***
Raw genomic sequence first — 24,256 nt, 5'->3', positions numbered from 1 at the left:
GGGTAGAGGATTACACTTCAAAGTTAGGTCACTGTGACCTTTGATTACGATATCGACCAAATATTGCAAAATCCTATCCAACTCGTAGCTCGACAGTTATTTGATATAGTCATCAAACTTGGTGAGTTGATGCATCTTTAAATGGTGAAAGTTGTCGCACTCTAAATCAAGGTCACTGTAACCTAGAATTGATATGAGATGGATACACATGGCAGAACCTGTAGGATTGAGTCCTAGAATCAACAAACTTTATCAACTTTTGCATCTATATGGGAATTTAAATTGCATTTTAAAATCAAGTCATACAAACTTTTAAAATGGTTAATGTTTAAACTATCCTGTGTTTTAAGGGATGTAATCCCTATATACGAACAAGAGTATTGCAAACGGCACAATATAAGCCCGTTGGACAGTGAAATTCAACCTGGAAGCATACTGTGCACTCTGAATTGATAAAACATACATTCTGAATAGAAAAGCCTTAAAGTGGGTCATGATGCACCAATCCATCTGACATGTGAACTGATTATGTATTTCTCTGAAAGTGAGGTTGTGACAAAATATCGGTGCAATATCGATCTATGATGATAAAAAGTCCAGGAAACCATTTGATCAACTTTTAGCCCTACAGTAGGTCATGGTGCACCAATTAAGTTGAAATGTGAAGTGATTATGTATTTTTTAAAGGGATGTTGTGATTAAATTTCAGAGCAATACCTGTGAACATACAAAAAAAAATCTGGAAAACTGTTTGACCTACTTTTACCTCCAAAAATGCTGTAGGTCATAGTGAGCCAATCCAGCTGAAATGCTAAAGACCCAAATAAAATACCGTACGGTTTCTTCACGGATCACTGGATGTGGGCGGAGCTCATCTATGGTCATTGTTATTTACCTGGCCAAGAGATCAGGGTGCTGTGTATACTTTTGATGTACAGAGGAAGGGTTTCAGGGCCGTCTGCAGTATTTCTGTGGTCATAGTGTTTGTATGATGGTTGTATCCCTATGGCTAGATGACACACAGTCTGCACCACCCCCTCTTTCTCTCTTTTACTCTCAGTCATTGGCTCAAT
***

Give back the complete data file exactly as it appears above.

Raw genomic sequence first — 24,256 nt, 5'->3', positions numbered from 1 at the left:
GGGTAGAGGATTACACTTCAAAGTTAGGTCACTGTGACCTTTGATTACGATATCGACCAAATATTGCAAAATCCTATCCAACTCGTAGCTCGACAGTTATTTGATATAGTCATCAAACTTGGTGAGTTGATGCATCTTTAAATGGTGAAAGTTGTCGCACTCTAAATCAAGGTCACTGTAACCTAGAATTGATATGAGATGGATACACATGGCAGAACCTGTAGGATTGAGTCCTAGAATCAACAAACTTTATCAACTTTTGCATCTATATGGGAATTTAAATTGCATTTTAAAATCAAGTCATACAAACTTTTAAAATGGTTAATGTTTAAACTATCCTGTGTTTTAAGGGATGTAATCCCTATATACGAACAAGAGTATTGCAAACGGCACAATATAAGCCCGTTGGACAGTGAAATTCAACCTGGAAGCATACTGTGCACTCTGAATTGATAAAACATACATTCTGAATAGAAAAGCCTTAAAGTGGGTCATGATGCACCAATCCATCTGACATGTGAACTGATTATGTATTTCTCTGAAAGTGAGGTTGTGACAAAATATCGGTGCAATATCGATCTATGATGATAAAAAGTCCAGGAAACCATTTGATCAACTTTTAGCCCTACAGTAGGTCATGGTGCACCAATTAAGTTGAAATGTGAAGTGATTATGTATTTTTTAAAGGGATGTTGTGATTAAATTTCAGAGCAATACCTGTGAACATACAAAAAAAAATCTGGAAAACTGTTTGACCTACTTTTACCTCCAAAAATGCTGTAGGTCATAGTGAGCCAATCCAGCTGAAATGCTAAAGACCCAAATAAAATACCGTACGGTTTCTTCACGGATCACTGGATGTGGGCGGAGCTCATCTATGGTCATTGTTATTTACCTGGCCAAGAGATCAGGGTGCTGTGTATACTTTTGATGTACAGAGGAAGGGTTTCAGGGCCGTCTGCAGTATTTCTGTGGTCATAGTGTTTGTATGATGGTTGTATCCCTATGGCTAGATGACACACAGTCTGCACCACCCCCTCTTTCTCTCTTTTACTCTCAGTCATTGGCTCAAT